St. Vitus Cathedral – the Hilltop sight packed with history
If you Google the word “Prague”, the most common result you’ll get is a photo of Prague Castle. From the area of Prague Castle one tall, amazing piece of architecture really does stick out: Officially know as the metropolitan cathedral of St. Vitus, St Wenceslas and St Adalbert, the latter two were only added in the last 20 years, so it is generally known just as St.Vitus, named after the patron saint of dancing (You may have heard of St. Vitus’ Dance, a common nickname for a shaking illness known as Sydenham’s Chorea.) It is a favourite stop on our Absolute Castle Walk, as well as the Absolute Prague Tour
History and construction of the St. Vitus Cathedral
The Emperor loved by all Czechs – Charles IV, founded the Cathedral in 1344. He wanted to turn Prague into the greatest city of Europe and a huge, representative cathedral was the first step. The first architect Charles IV was to invite to Prague was a Frenchman who’s name was Matthias of Arras. You can see his idea idea of a cathedral with polygonal chapels in the back part of the cathedral. However, he died just eight years after the construction started.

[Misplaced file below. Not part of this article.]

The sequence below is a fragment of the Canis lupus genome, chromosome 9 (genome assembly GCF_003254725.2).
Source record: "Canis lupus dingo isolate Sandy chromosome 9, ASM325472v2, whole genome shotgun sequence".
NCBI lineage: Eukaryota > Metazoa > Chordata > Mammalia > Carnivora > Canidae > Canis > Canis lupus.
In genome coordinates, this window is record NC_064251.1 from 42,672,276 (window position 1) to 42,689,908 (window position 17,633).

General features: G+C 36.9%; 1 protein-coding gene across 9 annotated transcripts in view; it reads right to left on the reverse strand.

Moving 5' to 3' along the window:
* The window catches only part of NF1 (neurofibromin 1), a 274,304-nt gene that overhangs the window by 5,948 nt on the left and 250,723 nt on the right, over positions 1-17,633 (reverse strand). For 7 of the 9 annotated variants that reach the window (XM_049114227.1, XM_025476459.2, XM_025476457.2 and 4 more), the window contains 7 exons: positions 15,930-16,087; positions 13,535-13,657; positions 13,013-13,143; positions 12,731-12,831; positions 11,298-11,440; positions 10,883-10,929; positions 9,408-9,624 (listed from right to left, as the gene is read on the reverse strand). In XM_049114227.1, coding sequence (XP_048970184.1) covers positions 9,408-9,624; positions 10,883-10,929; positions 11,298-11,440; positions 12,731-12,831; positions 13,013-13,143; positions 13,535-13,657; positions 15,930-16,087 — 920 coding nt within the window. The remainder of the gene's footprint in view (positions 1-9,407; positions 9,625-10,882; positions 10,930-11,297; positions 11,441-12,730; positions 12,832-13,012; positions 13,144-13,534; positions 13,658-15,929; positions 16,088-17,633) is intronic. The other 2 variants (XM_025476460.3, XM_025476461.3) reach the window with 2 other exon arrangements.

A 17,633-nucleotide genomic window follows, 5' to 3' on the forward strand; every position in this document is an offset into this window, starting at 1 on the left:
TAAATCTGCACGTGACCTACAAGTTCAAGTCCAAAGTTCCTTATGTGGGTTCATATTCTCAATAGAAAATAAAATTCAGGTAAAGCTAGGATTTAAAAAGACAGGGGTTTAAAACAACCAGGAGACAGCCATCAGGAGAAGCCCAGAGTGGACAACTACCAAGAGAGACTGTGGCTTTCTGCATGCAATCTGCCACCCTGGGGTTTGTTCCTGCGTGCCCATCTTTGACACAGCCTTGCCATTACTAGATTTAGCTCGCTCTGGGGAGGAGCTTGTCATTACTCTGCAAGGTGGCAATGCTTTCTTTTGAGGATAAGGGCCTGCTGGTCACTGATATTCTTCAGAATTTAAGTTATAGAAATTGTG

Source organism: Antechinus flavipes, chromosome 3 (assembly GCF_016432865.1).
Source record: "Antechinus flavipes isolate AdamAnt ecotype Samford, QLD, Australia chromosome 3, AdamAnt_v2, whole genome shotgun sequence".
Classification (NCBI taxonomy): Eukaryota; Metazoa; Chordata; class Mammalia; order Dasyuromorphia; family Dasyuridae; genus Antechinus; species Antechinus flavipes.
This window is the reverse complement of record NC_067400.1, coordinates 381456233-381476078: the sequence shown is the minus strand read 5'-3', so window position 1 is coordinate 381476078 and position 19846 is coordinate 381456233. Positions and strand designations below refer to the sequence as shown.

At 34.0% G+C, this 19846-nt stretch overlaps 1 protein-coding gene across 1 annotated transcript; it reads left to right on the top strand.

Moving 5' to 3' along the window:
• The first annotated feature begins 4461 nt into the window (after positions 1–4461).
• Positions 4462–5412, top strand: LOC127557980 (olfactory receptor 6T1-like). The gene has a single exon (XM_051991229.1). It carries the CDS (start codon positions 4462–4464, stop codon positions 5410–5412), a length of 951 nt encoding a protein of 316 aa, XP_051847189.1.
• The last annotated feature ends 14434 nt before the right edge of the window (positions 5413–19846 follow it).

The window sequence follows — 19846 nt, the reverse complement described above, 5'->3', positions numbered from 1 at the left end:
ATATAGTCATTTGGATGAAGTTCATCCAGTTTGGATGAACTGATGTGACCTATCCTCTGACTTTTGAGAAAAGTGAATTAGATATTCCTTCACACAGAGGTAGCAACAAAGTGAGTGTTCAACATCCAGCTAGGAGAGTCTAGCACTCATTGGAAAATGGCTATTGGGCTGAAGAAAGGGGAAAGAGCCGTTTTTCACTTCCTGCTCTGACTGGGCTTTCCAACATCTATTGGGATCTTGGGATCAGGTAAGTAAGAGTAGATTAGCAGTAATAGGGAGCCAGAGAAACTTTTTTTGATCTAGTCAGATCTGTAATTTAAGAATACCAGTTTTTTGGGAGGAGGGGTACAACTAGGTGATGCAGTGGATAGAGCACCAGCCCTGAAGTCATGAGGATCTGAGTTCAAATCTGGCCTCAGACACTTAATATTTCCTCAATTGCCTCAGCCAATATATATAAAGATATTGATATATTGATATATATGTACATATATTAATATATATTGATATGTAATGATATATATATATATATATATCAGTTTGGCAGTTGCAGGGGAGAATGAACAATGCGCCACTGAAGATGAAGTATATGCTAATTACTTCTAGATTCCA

It took four years to find an architect good enough to replace him. Petr Parléř – probably the most famous architect Charles IV could get, led the new company that came to Prague. He and his son started working on this magnificent construction and many other buildings in the city center (such as Charles Bridge). It took 50 years to complete just the rear section of the cathedral. The construction was halted by Hussite wars and unfortunately, none of the new emperors wanted to continue. A couple centuries went by and the new wave of Czech nationalism of 19th century helped to fund the final part of St. Vitus Cathedral. It took over fifty years (1873-1929) to complete it. Nowadays St. Vitus Cathedral is a place, where you can soak up the enchanting atmosphere of medieval gothic architecture at its best.
St. Vitus Cathedral Info
Address: St. Vitus Cathedral, III. nádvoří 48/2, 119 01 Praha 1
Map Ref: 50.090897, 14.400460
Open hours: Summer season/Winter season, Mon-Sat: 9am-4/5pm Sun: 12 noon -4/5 pm. Full list of opening hours and times of religious services here.
Cost: Front part free, the whole cathedral is by basic ticket, including:
Old Royal Palace, St. George’s basilica and the Golden Lane as well.
Basic ticket costs 250 CZK adult / 125 CZK student with ID.